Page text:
I’m kayaking in a beautiful tropical setting. There are several other kayakers, some of them guides, and the weather is fine. The only concern is a huge whirlpool.
It’s 6:45 am. I have been up since 4:30 when I awoke feeling pretty good. Twice this morning I have felt a slight drift toward the whirlpool but I managed to avoid it.
I am feeling “clearer” than I have in ten days. I think hearing that the seizures are, in fact, seizures and seeing Dr. Shoja’s complete lack of concern was tremendously therapeutic. To expand the kayaking metaphor, the new medication is my life jacket.
Both therapists have independently told me to take the lead as a response to the increasing severity of my symptoms. I can do that. I have felt so overwhelmed by this crisis that I surrendered myself to them. But no more; I am henceforth their partner. I am rejecting the doctor/patient superior/inferior dynamic.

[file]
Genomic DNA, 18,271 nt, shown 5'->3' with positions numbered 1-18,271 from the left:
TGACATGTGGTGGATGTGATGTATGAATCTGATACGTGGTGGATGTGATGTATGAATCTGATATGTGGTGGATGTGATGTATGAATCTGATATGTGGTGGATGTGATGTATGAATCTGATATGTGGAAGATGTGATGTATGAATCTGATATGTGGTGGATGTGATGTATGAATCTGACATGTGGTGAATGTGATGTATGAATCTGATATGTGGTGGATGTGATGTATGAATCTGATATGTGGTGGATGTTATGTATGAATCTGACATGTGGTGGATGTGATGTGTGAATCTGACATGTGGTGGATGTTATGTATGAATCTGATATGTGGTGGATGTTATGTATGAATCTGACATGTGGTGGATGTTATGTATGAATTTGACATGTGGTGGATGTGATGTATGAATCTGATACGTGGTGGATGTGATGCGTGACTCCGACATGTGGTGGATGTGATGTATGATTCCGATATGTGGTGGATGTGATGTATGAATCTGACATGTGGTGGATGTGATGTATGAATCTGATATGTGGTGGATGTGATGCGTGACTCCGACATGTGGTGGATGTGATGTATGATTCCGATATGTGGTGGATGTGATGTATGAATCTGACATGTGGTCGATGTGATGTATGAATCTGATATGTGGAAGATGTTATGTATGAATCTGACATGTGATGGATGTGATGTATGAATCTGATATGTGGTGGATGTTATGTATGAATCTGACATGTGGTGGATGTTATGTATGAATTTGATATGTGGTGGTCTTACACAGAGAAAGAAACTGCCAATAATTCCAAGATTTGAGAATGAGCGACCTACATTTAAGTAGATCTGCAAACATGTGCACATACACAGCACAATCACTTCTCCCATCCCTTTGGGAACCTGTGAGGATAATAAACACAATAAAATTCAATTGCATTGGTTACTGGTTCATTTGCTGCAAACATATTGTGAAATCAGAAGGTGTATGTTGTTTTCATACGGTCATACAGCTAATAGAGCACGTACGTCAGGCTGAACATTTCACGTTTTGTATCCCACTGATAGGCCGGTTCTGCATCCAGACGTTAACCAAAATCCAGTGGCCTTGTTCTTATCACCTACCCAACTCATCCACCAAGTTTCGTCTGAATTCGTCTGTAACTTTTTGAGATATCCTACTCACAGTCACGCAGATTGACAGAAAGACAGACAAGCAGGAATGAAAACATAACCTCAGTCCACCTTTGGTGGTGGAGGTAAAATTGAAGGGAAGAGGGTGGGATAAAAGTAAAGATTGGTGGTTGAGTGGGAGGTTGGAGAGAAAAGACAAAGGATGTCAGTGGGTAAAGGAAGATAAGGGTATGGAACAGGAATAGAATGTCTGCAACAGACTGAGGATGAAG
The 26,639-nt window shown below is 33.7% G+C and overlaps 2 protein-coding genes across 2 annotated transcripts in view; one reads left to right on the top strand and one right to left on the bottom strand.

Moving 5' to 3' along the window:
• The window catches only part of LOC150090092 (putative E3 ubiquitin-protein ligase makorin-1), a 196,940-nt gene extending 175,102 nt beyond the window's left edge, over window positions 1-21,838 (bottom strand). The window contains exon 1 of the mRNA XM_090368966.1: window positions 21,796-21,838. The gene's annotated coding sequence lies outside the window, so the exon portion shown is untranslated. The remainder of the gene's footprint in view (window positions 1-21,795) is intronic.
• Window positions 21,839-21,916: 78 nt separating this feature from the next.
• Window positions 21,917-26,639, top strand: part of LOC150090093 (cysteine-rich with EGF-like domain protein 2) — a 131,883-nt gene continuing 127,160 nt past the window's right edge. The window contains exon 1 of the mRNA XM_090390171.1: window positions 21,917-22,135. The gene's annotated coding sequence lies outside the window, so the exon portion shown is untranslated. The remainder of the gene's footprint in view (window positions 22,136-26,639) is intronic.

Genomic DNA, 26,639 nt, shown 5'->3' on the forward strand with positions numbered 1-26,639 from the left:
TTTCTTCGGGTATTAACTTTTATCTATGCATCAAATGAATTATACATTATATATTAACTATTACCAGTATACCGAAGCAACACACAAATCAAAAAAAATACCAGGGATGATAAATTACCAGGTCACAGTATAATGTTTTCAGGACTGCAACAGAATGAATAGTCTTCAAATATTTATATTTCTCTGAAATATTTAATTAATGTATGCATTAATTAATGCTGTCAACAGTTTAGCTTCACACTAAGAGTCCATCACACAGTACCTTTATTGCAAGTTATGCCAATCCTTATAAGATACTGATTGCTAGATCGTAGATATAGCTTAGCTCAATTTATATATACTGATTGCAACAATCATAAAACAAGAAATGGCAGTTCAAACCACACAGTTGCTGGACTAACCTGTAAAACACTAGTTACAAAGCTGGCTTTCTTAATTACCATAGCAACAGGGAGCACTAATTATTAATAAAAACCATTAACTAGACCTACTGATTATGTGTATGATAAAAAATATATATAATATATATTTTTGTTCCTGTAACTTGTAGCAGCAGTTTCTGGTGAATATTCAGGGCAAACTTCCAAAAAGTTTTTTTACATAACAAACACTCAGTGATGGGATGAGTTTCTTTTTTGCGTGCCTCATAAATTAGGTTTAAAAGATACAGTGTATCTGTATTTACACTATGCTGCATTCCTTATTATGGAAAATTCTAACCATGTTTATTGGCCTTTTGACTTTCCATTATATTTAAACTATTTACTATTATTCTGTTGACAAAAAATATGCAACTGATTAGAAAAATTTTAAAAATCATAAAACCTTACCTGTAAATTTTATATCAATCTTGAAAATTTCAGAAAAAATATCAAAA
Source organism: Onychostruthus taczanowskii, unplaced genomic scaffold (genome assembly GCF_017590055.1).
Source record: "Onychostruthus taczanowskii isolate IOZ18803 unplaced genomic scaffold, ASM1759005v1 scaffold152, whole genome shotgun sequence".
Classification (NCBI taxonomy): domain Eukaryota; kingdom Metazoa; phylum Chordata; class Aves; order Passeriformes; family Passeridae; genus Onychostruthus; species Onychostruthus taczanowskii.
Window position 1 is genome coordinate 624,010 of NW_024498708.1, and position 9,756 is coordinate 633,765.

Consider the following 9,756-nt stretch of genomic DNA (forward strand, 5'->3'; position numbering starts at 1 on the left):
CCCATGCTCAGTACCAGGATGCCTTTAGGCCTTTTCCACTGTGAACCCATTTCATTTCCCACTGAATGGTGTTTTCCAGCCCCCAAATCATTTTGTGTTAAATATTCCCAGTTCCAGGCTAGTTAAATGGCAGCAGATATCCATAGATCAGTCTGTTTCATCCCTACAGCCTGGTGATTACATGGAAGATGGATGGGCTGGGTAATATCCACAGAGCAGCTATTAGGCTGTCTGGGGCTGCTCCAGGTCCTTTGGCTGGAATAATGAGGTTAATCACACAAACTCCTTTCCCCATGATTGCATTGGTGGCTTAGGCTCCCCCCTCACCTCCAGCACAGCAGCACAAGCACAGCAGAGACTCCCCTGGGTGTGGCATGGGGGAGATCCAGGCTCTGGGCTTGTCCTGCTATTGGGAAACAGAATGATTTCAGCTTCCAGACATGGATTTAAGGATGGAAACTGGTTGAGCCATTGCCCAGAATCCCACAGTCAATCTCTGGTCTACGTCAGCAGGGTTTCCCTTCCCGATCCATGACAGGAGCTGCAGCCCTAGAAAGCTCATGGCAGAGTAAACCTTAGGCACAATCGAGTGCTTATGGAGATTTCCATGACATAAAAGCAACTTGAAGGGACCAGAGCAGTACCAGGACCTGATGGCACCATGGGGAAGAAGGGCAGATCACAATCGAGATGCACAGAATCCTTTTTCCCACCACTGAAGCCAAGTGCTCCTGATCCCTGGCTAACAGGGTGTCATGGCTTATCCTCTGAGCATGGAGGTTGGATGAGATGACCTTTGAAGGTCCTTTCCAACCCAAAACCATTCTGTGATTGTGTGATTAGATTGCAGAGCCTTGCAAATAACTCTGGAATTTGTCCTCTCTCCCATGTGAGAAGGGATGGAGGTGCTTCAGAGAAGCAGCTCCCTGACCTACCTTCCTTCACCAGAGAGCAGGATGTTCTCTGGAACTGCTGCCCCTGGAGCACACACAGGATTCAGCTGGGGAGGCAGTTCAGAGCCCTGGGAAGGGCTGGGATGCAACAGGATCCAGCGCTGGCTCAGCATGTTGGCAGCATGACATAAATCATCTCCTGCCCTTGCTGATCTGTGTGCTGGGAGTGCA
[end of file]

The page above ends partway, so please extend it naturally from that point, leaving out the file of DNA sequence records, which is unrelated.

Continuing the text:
So I am taking a “time out.” From today until (and including) Monday, I am seeing no one. I may get out, I may not; I know that I can go out but I will take each day as it comes.
I have cancelled or moved all future appointments. My guideline — I don’t believe in hard and fast rules — is to only see one person a day and to have a day alone in between my dates with doctors or friends. And I am never going to have a physiotherapy appointment on the same day or a day proximate to a day when I see Dr. Shoja either.
And finally, on therapy days I am going to take my meds. It’s pretty clear that they are major triggers of seiizures.
I am so going to get better. Like Ms. Rivers says, “It doesn’t get better, you get better.”
Nature and animals are my other medicines:
|I passed this peony on my way to a physiotherapy appointment.|
|Leon is, perhaps, my most powerful C-PTSD antidote.|